Fuel Efficiency

Fuel efficiency has become an extremely important topic in today's world because of rising gas prices, the need to cut our carbon footprints, and the need to cut dependence on oil-rich nations. Check out these great articles on fuel efficiency.


"Lower than pond scum" may be a great insult; but we're not here to put these micro-organisms down any lower than they already are on the evolutionary chart. In fact, we're here to exalt them.

The U.S. government is offering tax breaks to those who make, mix and sell biofuels to consumers -- but not to the consumers who actually use them. We'll tell you how these tax credits work.

First-generation biofuels don't hold the promise they once did. Will the second generation be able to reduce the world's dependence on oil with affecting the global food supply?

Oil is not only a precious resource, it's also a financial hot commodity for the giant oil companies. That's because we have a love-hate relationship with it.

To cut down on carbon dioxide emissions, governments, car manufacturers and utility companies have been seriously pursuing alternative energy sources. How much do you know about biofuels?

Can we use vegetable oil as fuel in our cars and in electrical generators? The short answer is yes. The longer answer is, well, yes, with a good number of qualifications.

The world produces an astonishing amount of olives -- 21.2 million tons, or 19.3 million metric tons, says the Food and Agriculture Organization of the United Nations. It would be a bummer for all those pits to just sit in a landfill.

Instead of relying on futuristic power sources, steampunk-style contraptions look to the past and get their juice from steam. Does steam have staying power as a source of energy?

We’re still a ways from a hemp-powered car, but industrial hemp has made a number of headlines in past years, especially as an alternative energy source. Is hemp the power of the future?

Biofuels -- the word seems magical. It brings to mind singing birds, clear blue skies and global happiness. Somehow, we can turn plants and other organic material into something to power our cars and save the planet at the same time.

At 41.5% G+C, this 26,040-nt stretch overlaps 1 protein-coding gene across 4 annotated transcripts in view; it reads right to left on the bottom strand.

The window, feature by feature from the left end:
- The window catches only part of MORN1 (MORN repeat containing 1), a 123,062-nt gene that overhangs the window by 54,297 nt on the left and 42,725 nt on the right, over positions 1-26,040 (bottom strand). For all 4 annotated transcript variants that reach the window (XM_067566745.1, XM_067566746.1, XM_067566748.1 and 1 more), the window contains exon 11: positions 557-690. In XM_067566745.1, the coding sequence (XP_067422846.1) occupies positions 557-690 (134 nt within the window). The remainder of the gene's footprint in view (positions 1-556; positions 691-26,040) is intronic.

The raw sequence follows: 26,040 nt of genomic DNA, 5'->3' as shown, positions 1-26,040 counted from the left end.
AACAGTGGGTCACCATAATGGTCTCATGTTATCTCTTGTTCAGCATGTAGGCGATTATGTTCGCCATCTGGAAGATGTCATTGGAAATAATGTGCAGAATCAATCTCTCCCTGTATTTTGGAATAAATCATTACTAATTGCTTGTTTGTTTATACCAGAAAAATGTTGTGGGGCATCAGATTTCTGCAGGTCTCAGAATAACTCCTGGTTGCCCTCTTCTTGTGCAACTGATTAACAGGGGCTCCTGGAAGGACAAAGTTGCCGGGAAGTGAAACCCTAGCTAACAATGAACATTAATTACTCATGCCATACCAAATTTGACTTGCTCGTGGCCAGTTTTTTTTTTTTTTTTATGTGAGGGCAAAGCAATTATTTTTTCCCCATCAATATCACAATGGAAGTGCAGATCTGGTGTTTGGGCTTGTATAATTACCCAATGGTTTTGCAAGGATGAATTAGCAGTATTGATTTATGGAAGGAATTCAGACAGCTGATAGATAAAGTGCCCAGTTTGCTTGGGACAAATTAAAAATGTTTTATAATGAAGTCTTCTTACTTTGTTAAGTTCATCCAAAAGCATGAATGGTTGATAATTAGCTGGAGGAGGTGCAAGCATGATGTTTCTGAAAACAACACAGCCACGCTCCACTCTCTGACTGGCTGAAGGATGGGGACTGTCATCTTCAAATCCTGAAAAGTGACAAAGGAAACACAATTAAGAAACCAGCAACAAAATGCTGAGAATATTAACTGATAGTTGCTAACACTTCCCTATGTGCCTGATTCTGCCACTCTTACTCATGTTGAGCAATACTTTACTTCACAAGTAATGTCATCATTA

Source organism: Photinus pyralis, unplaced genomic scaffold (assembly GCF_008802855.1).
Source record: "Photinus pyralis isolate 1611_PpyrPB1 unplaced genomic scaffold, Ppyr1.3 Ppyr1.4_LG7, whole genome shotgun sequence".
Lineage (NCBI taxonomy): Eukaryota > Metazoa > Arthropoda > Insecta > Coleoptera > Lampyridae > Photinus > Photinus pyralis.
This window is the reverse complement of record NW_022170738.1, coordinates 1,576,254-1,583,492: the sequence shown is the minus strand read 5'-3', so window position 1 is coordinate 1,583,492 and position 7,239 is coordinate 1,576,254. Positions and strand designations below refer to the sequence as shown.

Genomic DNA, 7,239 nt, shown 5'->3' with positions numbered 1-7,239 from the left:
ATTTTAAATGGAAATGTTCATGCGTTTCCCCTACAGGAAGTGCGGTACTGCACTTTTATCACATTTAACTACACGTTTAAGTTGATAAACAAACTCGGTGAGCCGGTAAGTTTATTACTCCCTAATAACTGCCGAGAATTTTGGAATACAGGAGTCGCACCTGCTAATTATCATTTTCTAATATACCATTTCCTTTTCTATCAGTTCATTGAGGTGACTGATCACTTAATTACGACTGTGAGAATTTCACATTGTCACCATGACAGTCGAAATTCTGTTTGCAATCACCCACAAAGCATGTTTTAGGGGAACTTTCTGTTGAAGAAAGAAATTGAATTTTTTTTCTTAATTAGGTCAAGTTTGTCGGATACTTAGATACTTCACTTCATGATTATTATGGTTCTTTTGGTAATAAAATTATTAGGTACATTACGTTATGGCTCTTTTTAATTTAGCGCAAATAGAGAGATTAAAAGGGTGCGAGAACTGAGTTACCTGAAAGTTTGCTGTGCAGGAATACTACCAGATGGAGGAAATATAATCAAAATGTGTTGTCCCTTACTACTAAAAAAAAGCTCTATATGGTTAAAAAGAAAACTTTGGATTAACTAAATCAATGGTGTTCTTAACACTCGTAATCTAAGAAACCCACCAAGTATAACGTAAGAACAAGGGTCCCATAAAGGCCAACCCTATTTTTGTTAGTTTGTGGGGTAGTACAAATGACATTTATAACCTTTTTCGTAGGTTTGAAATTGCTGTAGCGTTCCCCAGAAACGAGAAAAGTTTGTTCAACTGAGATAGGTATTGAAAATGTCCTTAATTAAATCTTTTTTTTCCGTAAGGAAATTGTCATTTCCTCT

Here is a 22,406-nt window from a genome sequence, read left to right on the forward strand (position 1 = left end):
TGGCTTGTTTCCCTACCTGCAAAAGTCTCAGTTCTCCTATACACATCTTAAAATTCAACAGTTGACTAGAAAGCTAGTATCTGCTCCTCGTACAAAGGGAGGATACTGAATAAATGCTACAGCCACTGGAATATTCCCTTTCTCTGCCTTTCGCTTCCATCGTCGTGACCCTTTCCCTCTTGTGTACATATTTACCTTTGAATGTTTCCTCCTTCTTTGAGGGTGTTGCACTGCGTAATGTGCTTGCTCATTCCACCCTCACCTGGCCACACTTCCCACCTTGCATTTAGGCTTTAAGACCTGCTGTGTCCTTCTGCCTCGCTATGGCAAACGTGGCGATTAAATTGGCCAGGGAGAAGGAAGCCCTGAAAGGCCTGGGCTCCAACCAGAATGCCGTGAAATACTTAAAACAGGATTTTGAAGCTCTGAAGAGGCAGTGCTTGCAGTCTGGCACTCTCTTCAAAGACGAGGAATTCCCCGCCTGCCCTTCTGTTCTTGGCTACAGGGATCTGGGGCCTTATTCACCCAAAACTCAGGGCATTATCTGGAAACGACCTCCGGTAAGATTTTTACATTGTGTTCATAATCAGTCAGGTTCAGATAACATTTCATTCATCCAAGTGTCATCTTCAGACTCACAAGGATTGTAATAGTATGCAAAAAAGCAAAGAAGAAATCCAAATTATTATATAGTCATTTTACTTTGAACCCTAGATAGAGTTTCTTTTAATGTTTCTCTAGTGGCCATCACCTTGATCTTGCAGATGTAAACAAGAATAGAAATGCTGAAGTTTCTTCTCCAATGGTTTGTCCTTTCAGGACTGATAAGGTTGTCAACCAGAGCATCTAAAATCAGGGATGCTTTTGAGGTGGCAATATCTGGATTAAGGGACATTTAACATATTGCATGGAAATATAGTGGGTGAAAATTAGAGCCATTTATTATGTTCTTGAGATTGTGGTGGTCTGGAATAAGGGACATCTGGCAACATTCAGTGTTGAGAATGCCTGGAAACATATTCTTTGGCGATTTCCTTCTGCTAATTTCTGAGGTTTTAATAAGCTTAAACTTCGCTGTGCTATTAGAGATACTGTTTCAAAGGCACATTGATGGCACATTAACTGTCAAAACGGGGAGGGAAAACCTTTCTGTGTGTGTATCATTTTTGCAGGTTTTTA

Scientists use the term algae to refer to a large and varied group of plantlike organisms often found in water. Like plants, algae are photosynthetic: They convert carbon dioxide into food using the power of sunlight. Could it be used as fuel?

The most commonly used fuel "source" in fuel cells is hydrogen, though other hydrocarbons—and even some alcohols and biofuels—have also been used.

Would you believe corn isn't just potential fuel for you, but also for your car? Welcome to biofuels!

There's no question -- relying on coal and oil for power is a dirty game. Both fuels release greenhouse gases when burned. Both require extensive and sometimes dangerous collection methods.

From wood-burning stoves in Sudan to coal-fired power plants in Pittsburgh, most of the world runs on biomass energy -- energy produced using materials derived from living things

There are plenty of arguments for biorefining as the way to power the future, as well as reasons to wonder if we should think twice about the developing energy source.

The sun provides more than enough energy for all of our needs, but the hard part is harnessing it to be able to use it effectively.

There’s a saying about sports cars: They can pass anything on the road -- except a gas station. Here are 10 sports cars that break the stereotypical gas-guzzler image.

You've seen lots of fuel-saving devices advertised on late night TV. But how can you know the gas-saving product you ordered in a sleep-deprived stupor will actually live up to its promises?

Running a car on compressed air isn't exactly a new idea. In fact, the technology dates back to the early 1930s. So what makes Magnetic Air Motors' magnetic air car unique?

They said it couldn't be done: No one could build a car capable of traveling 100 miles or more on a single gallon of gasoline. They were wrong.

We don't look at low-energy vehicles (LEVs) as outliers anymore. In fact, they've smoothly integrated themselves into the flow of traffic. Are LEVs now the new norm?

If you're a motorcyclist and you're interested in flexible fuel technology, well...you have limited options. Depending on where you live, you might even have to import your bike.

By 2025, it's quite possible that the average passenger automobile will be capable of getting more than 50 miles per gallon (21.3 kilometers per liter) — if it runs on conventional fuel at all.

During times of rising gas prices, which seems to be all the time, vehicle owners are on the lookout for a well-priced product that can save them a few dollars in the long run.